Dark-themed rocker Alice Cooper — whose onstage theatrics included handling boa constrictors and staging mock suicides with guillotines — has returned to the God of his childhood after dumping alcoholism and feeling dissatisfied with riches.
“When you get out there and realize you’ve had every car, every house, and all that, you realize that that’s not the answer,” Cooper told CNSnews. “There’s a big nothing out there at the end of that. So, materialism doesn’t mean anything. A lot of people say that there’s a big God-sized hole in your heart. And when that’s filled, you’re really satisfied, and that’s where I am right now.”
“The so-called “Godfather of shock rock” was born Vincent Damon Furnier in 1948 to a pastoral family in Arizona. He performed missionary work with his dad among the Apaches. His grandfather was a pastor too. But when he went AWOL on God, he stretched the outer limits of what it means to be a prodigal.
His high school band from Phoenix was discovered by Frank Zappa in 1969. They struck gold with the album Love It to Death, which gained national notoriety.
Meanwhile, he drew on lessons from Edgar Allan Poe to optimize publicity with lurid dramatizations of horror in his concerts. His creepy makeup and macabre shenanigans drew ire from Christian leaders, which only served to fuel his sales to disaffected, rage-filled adolescents. Giddy with his success, Cooper conveniently forgot the early chapters of his life and his relationship with God as he entered the stratosphere of mega-stardom.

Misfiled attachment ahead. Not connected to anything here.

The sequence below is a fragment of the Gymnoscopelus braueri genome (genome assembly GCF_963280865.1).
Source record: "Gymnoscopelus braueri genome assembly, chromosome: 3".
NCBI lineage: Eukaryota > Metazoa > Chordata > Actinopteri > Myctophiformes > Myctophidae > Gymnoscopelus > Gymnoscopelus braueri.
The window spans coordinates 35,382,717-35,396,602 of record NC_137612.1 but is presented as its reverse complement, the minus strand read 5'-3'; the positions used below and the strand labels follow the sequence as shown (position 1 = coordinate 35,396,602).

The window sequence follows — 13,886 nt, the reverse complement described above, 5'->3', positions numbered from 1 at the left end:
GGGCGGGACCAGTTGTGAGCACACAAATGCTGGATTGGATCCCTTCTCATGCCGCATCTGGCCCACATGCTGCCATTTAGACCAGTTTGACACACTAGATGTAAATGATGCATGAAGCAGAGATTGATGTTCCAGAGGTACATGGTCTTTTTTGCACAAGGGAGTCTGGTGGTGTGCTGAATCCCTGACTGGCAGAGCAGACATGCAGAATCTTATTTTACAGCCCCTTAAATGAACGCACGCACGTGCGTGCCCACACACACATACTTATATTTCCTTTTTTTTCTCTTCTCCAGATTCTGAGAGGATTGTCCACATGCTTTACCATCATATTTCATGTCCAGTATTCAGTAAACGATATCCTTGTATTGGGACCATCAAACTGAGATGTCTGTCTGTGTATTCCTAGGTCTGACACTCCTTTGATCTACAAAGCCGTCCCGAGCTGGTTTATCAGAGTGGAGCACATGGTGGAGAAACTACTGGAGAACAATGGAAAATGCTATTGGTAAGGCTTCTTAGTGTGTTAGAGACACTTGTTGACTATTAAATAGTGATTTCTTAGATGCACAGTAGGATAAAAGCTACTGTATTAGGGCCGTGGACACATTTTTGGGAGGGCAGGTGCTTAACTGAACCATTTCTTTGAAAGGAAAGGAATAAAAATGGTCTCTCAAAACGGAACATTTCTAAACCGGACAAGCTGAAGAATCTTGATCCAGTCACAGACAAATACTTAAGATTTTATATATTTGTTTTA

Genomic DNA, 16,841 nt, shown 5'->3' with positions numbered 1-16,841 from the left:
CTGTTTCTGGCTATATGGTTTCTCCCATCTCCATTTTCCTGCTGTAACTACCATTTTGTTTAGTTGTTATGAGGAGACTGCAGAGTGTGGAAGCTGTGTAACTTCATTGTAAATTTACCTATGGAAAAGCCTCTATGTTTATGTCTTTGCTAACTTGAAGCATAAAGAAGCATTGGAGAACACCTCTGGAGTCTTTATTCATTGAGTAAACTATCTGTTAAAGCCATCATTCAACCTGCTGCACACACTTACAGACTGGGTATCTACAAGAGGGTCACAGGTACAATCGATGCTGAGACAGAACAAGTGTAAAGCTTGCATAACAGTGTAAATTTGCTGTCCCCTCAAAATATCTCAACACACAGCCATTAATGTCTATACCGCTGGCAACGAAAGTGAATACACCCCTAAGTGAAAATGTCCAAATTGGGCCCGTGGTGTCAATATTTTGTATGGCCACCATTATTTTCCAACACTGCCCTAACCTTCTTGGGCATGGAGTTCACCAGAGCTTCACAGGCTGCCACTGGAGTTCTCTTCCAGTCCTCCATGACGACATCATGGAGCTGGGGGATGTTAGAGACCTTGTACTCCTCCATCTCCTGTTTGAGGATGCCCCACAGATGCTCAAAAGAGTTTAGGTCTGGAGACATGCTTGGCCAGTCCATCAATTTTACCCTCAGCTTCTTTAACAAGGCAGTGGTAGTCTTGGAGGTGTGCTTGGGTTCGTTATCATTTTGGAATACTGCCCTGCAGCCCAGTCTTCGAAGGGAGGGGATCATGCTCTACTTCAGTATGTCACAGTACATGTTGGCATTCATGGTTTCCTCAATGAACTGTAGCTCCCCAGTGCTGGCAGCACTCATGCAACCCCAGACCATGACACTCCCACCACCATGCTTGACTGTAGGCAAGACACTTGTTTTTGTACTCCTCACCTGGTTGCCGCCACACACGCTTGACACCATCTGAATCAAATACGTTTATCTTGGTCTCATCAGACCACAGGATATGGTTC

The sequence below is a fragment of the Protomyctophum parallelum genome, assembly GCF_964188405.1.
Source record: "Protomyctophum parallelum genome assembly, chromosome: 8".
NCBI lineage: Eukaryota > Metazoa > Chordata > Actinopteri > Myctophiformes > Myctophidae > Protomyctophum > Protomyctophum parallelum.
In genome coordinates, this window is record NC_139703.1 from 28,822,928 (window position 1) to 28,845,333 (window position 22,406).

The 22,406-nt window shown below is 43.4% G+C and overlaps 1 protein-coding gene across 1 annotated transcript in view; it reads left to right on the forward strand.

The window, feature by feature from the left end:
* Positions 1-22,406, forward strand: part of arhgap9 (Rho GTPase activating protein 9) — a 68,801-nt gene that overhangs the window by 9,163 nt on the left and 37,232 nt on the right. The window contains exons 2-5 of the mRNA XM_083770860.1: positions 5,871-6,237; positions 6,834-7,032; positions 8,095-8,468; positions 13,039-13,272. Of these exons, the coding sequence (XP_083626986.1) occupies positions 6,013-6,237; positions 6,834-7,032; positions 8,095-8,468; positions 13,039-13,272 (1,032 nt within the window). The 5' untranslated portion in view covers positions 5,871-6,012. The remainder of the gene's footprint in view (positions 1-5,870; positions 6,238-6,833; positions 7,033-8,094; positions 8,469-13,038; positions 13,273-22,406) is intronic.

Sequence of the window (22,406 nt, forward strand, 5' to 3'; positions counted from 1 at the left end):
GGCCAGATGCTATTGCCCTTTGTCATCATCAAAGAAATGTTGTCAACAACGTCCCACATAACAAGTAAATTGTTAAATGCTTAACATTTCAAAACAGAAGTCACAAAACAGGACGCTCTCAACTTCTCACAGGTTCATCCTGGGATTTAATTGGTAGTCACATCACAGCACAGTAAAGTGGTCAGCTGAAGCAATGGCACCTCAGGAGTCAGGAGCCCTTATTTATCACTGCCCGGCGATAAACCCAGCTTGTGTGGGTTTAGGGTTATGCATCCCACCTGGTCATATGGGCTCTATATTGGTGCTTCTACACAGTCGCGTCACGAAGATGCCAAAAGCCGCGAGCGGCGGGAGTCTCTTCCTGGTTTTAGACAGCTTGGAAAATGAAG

What brought him back to Earth was the booze.
“I was throwing up blood every morning,” he said. “I was really a bad alcoholic. I wasn’t a cruel or mean alcoholic, but I was certainly self-destructive. My doctor said I was a textbook alcoholic. He said, ‘You drink in order to get things done, it’s like a medicine for you.’ I said, ‘You’re right.’ I was always on a golden buzz. I drank all day, but I never slurred my speech or anything.
“When I came out of the hospital, I kept waiting for the craving to come, and it never came. It was a miracle,” he said. “I tell people I’m not a cured alcoholic, I’m a healed alcoholic. I never went to AA or anything like that, and I give all credit to God for that. Even the doctor said, ‘This is a miracle that you’re not falling back on alcohol every time there’s a stressful situation.’ So, it’s gone. It’s just gone.”